Borden moved to Minnesota with his family, leaving the shop behind and settling in to his new role as a freelance clockmaker. The work was slow at first, and he sold pieces whenever and wherever he could. He traveled to art shows and craft fairs, renting booths where he could display his clocks in and amongst the handmade jewelry and paintings. A friend suggested that he travel to a major show put on by the American Craft Council in Baltimore to get some exposure. He followed that advice and immediately took his fledgling career to the next level.
Selected Pieces of Clock Art by James Borden:
Walnut Floor Clock
This walnut specimen seems to take its inspiration from the mathematical compass, twisting in on itself to give center stage to a couple of immense wooden gears. Standing seven feet tall with a full three feet of width, its slender frame balances two teardrop counterweights on either side of a hanging pendulum.
Cherry Wall Clock
There is something faintly nautical about this cherry wall clock, and like many of Borden’s finest works, it could easily be disguised as something other than a clock to the uninitiated viewer.
Spalted Maple Table Clock
In this unique table clock, Borden crafts a medieval appearance from spalted maple. Using the discoloration of the tree’s fungi, he has created a clock that achieves decorative depth without the use of paint or excessive finish.
Designed from a mixture of woods – walnut, white oak, cherry, and box elder – this suspended clock proudly boasts the natural character of the trees. The twirls and curlicues that finish the graceful curves accentuate the carved invention of the piece.
Long Island Jewish Medical Center Clock
Seeing one in person is probably the only way to fully appreciate the intricacy with which Borden’s clocks are made, but this video showing one of his astounding pieces from all sides comes close.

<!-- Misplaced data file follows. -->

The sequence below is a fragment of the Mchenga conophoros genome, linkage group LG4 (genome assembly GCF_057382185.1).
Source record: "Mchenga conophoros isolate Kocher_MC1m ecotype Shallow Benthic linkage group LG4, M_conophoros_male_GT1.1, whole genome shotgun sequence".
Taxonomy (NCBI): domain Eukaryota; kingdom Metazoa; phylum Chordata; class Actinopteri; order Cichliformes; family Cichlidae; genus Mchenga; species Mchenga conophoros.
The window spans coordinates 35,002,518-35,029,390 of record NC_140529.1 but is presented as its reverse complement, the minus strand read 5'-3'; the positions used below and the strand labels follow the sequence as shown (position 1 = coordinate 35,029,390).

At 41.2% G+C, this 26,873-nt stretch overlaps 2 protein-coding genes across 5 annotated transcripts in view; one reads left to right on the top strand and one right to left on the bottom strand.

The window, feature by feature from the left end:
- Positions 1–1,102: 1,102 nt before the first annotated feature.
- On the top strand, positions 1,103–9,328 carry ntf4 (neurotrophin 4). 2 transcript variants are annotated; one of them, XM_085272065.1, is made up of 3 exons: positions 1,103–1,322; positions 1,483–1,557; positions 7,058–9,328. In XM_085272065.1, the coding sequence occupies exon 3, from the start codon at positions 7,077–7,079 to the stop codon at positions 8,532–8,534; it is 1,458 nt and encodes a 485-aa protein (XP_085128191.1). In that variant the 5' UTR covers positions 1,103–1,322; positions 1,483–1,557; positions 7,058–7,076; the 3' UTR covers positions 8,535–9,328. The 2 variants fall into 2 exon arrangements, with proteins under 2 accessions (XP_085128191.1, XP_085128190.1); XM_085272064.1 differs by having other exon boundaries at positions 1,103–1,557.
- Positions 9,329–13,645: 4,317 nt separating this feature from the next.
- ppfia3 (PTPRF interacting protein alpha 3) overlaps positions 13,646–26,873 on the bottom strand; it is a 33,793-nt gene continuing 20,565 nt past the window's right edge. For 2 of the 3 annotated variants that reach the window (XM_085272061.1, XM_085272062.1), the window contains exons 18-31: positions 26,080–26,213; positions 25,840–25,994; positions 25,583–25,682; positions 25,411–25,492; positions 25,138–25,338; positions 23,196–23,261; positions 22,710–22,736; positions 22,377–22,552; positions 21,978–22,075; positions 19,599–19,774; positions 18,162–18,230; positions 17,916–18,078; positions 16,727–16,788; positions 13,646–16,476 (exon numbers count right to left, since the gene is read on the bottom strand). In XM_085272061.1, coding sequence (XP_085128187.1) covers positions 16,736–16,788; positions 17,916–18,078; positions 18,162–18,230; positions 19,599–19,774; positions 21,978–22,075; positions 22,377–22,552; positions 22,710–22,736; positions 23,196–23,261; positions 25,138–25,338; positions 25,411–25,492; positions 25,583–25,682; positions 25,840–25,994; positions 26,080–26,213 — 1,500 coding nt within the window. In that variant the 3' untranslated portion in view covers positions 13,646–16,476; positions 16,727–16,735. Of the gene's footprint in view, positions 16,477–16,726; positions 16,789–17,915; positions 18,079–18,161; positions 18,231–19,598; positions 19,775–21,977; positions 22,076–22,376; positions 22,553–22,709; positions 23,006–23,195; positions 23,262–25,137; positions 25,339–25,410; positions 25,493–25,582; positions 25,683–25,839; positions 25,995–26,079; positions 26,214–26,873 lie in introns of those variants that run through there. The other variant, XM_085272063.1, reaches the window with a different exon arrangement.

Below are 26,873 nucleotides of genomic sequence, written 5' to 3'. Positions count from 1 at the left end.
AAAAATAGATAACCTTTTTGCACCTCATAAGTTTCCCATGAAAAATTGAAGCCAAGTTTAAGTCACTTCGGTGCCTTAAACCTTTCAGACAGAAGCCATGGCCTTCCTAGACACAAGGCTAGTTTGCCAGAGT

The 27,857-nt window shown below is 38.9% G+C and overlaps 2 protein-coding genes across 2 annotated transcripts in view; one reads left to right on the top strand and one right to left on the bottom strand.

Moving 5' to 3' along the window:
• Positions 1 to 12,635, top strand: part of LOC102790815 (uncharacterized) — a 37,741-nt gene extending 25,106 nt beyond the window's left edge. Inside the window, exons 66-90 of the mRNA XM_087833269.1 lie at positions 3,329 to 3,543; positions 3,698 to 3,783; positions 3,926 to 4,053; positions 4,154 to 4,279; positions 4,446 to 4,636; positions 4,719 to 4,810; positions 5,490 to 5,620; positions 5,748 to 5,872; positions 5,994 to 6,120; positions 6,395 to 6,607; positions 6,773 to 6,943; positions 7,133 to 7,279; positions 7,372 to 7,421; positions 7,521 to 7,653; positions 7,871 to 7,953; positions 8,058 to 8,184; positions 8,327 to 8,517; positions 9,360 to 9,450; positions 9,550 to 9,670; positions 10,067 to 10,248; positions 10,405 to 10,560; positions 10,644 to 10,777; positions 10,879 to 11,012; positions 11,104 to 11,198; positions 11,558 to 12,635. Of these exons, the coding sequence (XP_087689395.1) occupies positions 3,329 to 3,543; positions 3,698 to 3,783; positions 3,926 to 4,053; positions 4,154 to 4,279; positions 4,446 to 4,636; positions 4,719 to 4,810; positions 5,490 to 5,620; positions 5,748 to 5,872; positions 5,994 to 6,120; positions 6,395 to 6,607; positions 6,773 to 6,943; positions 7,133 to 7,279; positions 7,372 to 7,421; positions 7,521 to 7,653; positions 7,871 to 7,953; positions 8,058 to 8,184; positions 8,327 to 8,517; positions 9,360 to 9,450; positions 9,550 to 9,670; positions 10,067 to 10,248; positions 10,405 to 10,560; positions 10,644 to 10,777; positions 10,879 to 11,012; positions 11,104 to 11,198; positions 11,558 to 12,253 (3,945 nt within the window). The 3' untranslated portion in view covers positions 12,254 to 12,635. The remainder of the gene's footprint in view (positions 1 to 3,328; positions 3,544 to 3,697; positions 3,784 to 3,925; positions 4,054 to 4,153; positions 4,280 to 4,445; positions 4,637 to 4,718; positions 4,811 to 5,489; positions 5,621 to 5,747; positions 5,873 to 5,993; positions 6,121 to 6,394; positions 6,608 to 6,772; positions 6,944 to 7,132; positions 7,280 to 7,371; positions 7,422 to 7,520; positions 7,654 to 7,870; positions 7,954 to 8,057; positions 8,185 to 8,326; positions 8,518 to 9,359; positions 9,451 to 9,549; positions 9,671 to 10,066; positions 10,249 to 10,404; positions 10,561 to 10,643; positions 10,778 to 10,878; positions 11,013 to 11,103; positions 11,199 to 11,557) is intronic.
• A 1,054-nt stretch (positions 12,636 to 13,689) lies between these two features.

A Clockmaker’s Passion
It’s been smooth sailing for James Borden lately. Though he still travels to craft shows and public exhibitions to sell and show off his work, he also makes a significant amount of his money from private buyers. According to a 2014 interview with Smithsonian Magazine, Borden’s clocks go almost exclusively into homes, a fact that seems to bring him the highest joy. Most of his clocks sell for between $5,000 and $10,000 each. In 2005, he was honored by Fine Woodworking magazine with the Best New Artist in Wood award. Some of his other awards include Best in Show at the 2007 Milwaukee Fine Furnishings event and the Gold award at the 2013 Smithsonian Craft Show.
Today, Borden’s career is flourishing as he continues to get more mainstream exposure for his handcrafted masterpieces. Each Timeshapes piece is as unique as the clockmaker himself while still retaining his signature preferences. Some stand alone, some mount on the wall, and almost all of them expose their gears and pendulums for maximum effect. Few, if any, display the numbers because Borden believes they steal the simplicity that he appreciates in a well-made clock. Best of all, none of them are mass-produced or done to fit a trend, and that fact alone makes them a treasure to behold in the early years of the new millennium.
For your many years of fine service to clockmaking, Mr. Borden…Online Clock salutes you! 🙂